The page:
Encyclopedia of Anti-Revisionism On-Line

Lenny Glynn

SDS Focuses on “Fighting Racism”

First Published: Columbia Daily Spectator, Volume CXIII, Number 101, 21 April 1969.
Transcription, Editing and Markup: Paul Saba
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Fearful rumors of “hoards” of black high school students rioting through Columbia today have been circulating all week. The explanation by SDS leaders that they had called off their one day strike last Thursday to avoid a “bloodbath” greatly strengthened these fears of the “black peril.”

Over the weekend SDS leaders became so concerned about the rumors that they issued a statement on behalf of the high school student leaders that the high school rally this afternoon would be “peaceful and non violent.”

SDS also promised to put off the “militant struggle” that most people on campus had expected to begin today. This represents the third time in the past week that the radicals have adjusted the tactics approved at last Monday’s general assembly to the necessity of “supporting the black demands.” A march to the 24th precinct last Wednesday was cancelled so that discussions could be held with SAS on the strike planned for Thursday. A “militant march” through the community Saturday was called off at the request of SAS so that SDS could march with the blacks on Sunday. Finally, the promise of a “peaceful” Monday.

These changes indicate a major change in strategy. In a Wednesday press release SDS stated that the primary thrust of the organization’s actions in the future would be directed toward “fighting racism.” In the same release SDS added that it considers the meeting of the SAS demands to the black students satisfaction to be a prerequisite to settlement of the radicals’ other demands on the military presence and university expansion. This shift, which makes secondary all of the issues that the radicals have organized around this year, has already produced serious strains within the group.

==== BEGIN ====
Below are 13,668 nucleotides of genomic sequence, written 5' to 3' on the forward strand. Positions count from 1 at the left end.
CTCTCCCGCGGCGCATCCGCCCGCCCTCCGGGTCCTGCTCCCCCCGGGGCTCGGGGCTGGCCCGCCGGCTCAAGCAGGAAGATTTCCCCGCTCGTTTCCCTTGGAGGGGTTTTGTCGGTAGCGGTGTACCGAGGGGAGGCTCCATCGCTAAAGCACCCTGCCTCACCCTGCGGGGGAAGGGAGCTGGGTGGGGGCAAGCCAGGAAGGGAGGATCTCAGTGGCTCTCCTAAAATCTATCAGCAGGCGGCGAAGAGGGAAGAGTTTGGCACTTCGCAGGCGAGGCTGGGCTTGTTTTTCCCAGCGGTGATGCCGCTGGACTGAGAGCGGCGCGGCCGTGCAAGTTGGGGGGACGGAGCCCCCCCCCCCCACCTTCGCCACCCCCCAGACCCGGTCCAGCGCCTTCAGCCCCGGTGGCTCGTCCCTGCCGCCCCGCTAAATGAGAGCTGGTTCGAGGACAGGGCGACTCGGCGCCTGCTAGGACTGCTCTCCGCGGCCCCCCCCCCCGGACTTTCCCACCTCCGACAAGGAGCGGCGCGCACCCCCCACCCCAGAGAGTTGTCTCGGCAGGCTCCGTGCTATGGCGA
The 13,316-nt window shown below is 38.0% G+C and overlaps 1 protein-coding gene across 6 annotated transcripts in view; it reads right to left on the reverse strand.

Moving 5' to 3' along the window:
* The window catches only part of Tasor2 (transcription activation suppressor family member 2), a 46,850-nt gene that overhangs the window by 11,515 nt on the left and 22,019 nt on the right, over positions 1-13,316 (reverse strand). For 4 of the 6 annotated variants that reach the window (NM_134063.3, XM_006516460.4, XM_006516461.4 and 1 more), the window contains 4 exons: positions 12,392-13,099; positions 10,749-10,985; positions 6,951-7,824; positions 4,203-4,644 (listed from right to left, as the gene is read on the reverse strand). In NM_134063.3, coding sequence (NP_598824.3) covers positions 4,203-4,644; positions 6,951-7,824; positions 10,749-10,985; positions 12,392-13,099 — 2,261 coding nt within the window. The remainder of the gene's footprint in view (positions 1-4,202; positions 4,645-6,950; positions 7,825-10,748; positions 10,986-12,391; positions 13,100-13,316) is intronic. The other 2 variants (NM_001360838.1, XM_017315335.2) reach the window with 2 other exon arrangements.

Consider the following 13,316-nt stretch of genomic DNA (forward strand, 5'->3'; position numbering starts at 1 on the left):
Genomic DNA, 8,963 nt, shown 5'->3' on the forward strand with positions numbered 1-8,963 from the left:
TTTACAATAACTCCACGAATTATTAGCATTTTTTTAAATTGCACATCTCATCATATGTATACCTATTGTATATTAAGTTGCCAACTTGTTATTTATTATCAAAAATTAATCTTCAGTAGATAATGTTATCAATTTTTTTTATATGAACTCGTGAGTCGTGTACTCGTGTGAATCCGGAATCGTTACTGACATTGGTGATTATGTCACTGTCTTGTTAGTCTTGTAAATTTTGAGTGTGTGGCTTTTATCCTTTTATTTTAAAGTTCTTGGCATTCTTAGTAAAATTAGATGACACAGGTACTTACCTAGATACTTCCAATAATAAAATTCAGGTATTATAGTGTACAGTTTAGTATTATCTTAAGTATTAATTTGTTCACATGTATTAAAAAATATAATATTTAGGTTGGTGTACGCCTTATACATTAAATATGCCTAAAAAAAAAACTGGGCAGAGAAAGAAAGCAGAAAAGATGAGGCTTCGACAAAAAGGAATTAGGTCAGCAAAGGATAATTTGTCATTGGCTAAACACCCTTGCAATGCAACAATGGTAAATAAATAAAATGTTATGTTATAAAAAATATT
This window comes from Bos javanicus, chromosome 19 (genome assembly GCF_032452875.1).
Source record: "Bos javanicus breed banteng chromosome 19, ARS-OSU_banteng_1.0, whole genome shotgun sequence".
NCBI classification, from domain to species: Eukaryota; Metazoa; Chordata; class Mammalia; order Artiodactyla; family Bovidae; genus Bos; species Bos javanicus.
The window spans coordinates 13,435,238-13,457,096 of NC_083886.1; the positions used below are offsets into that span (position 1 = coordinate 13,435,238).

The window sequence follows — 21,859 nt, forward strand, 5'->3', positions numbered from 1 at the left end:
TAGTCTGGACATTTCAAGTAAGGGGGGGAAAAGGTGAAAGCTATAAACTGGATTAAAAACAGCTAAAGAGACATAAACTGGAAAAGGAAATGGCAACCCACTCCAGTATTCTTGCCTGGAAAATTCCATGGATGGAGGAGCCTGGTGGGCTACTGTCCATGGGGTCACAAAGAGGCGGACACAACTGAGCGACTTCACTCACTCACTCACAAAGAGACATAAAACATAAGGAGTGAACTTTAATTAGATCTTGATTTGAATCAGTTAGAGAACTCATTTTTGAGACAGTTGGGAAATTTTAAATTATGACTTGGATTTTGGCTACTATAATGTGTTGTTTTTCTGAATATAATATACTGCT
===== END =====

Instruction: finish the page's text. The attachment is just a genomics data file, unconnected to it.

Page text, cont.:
One of these strains, which has led to expectations of a split, is the yearlong internal struggle between the SDS expansion committee, led by members of Progressive Labor, and the supporters of the steering committee on the questions of what racism is and how to fight it. The expansion committee, led by Mike Golash, held a six hour sitin in Hamilton Friday against the wishes of the steering, committee. The sit-in, which pressed the SDS demand for opening 197 Columbia-owned apartments was described as “renegade” in leaflets distributed by SDS. As a result, sources close to the steering committee expect that the next general assembly will see a bitter fight to disband the expansion committee.

Whether the steering committee can disband the expansion committee depends [text missing in original – EROL] the fight has national implications for the radical movement. The Columbia chapter will be the first to attempt to expel a Progressive Labor faction. PL has shown great strength in national SDS during the last year, coming very close to a majority at the last national council. If PL is expelled from the Columbia SDS the spasms of the struggle will continue through the next year, but if the steering committee fails, Progressive Labor will probably succeed in winning a majority at the next national council.

Thus, in one sense the future of SDS depends on SAS. If SAS presses its demands against Columbia militantly or agrees to support the demand for open admissions, the steering committee will probably succeed on the momentum of the struggle. But if the Blacks compromise and reject the open admissions demand, the expansion committee may survive and perhaps win control of SDS.